Despite being away from the holy city, weaver servitors have carved a niche for themselves by making hand-woven cloths including Khandua Pata and Gita Govinda Pata for every festivity and ritual of Lord Jagannath and his siblings. With a few days left for Rath Yatra, these weavers are spending sleepless nights to make the Trinity look beautiful.
Aseli Das, a nonagenarian, is not able to see clearly and also not able to hear properly. That’s not all. She is finding it hard to speak. But she keeps on weaving different attires for Lord Jagannath, his brother Balabhadra and sister Subhadra.
She also prepares apparels for the side deities encircled around the Sri Jagannath temple on the eve of different rituals. With Rath Yatra approaching, Aseli who hails from Routpada village under Begunia block in Khordha district, remains so busy in cloth weaving that she often forgets to eat.
Apart from Aseli, weaver like Gopinath Das of the locality has also created his identity for the same. As many as 20 families of the locality weave clothes for Srimandir deities. It continues since ages and they have kept the legacy alive generation after generation.
Be it Akshaya Trutiya, Nabakalebar, or Rath Yatra, they are the most sought-after servitors throughout the year. It is learnt that the Shree Jagannath Temple Administration (SJTA) in Puri invariably gives them complete list of garments required for Snana Yatra, Rath Yatra and other rituals every year and they weave different outfits for the Trinity accordingly.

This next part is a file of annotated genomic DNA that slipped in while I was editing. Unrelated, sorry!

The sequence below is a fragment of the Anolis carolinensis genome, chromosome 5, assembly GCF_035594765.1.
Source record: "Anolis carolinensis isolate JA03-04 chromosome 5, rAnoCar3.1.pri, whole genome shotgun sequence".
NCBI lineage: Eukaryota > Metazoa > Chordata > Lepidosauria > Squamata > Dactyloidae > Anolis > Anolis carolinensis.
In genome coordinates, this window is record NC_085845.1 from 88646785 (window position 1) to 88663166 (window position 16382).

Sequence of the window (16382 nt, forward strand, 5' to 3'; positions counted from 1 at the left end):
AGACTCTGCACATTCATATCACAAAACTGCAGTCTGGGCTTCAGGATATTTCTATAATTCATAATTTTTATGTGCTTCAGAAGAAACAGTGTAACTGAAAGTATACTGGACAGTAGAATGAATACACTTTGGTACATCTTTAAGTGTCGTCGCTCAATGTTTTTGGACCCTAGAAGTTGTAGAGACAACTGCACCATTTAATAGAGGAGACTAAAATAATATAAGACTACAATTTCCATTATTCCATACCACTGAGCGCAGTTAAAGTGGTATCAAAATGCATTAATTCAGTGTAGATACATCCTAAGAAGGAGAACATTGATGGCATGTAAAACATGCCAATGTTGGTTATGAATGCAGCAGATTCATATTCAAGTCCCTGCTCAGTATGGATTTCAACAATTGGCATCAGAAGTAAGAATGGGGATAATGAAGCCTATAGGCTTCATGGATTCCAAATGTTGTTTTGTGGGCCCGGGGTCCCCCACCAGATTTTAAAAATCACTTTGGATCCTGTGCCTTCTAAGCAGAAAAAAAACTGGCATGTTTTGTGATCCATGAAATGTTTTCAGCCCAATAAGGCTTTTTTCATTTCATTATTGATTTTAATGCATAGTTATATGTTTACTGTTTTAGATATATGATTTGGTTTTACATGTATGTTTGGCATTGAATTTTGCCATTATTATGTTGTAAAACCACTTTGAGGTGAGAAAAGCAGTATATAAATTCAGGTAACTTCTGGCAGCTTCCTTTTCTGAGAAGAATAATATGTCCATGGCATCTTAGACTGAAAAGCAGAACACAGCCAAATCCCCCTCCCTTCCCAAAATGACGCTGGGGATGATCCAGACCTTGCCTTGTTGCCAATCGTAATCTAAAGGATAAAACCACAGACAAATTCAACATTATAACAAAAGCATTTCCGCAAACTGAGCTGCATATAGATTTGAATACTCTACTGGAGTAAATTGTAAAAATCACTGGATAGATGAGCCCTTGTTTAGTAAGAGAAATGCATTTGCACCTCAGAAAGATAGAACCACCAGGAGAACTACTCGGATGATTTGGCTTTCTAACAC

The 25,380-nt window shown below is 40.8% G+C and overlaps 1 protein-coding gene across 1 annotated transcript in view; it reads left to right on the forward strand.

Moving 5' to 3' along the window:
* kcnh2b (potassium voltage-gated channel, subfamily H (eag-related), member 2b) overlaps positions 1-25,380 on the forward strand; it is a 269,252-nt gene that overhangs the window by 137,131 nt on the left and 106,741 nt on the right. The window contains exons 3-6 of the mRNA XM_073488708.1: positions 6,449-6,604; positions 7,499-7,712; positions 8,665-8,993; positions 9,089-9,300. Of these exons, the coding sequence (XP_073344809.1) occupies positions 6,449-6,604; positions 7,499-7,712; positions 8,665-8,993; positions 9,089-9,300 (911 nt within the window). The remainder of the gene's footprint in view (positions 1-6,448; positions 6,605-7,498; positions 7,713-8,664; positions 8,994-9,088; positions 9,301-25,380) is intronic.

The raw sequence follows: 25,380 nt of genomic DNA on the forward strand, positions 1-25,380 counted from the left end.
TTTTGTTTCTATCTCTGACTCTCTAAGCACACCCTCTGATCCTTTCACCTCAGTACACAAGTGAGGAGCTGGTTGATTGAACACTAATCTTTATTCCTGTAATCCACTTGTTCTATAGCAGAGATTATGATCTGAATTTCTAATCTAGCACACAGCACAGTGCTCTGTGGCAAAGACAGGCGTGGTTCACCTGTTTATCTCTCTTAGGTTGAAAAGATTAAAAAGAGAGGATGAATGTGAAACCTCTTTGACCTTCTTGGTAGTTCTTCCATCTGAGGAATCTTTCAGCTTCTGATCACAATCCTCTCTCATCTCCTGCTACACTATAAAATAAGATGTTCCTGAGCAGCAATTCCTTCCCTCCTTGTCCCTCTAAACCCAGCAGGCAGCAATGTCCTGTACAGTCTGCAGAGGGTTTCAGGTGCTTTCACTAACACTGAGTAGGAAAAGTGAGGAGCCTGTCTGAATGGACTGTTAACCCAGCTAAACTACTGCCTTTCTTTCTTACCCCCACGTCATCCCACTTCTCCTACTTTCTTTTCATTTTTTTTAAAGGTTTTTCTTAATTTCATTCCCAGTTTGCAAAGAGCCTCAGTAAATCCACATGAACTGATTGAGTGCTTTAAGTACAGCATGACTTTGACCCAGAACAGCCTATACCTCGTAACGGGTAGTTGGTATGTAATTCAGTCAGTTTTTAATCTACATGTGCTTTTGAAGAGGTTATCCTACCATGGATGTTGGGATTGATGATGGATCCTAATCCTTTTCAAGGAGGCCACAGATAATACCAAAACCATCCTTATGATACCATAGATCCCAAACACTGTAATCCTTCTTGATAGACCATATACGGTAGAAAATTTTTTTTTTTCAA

Apart from weavers of Routpada, weavers of Nuapatna under Tigiria block of Cuttack district have become popular for weaving Khanduapata and Gita Govinda Pata for decades. Starting from kids to elderly persons of weavers families are seen busy making Khandua Pata which is inevitable for the Trinity during Rath Yatra.
“It is tough to survive traditional occupation of our forefathers at this dog-eat-dog world. But we have been into weaving because we believe this is our service to Lord Jagannath. Our love for Lord Jagannath and passion for our traditional occupation help us keep this legacy alive. We never neglect to weave Khandua Pata for the Trinity, no matter how busy we are,” said weavers Trilochan Das and Purnima Das.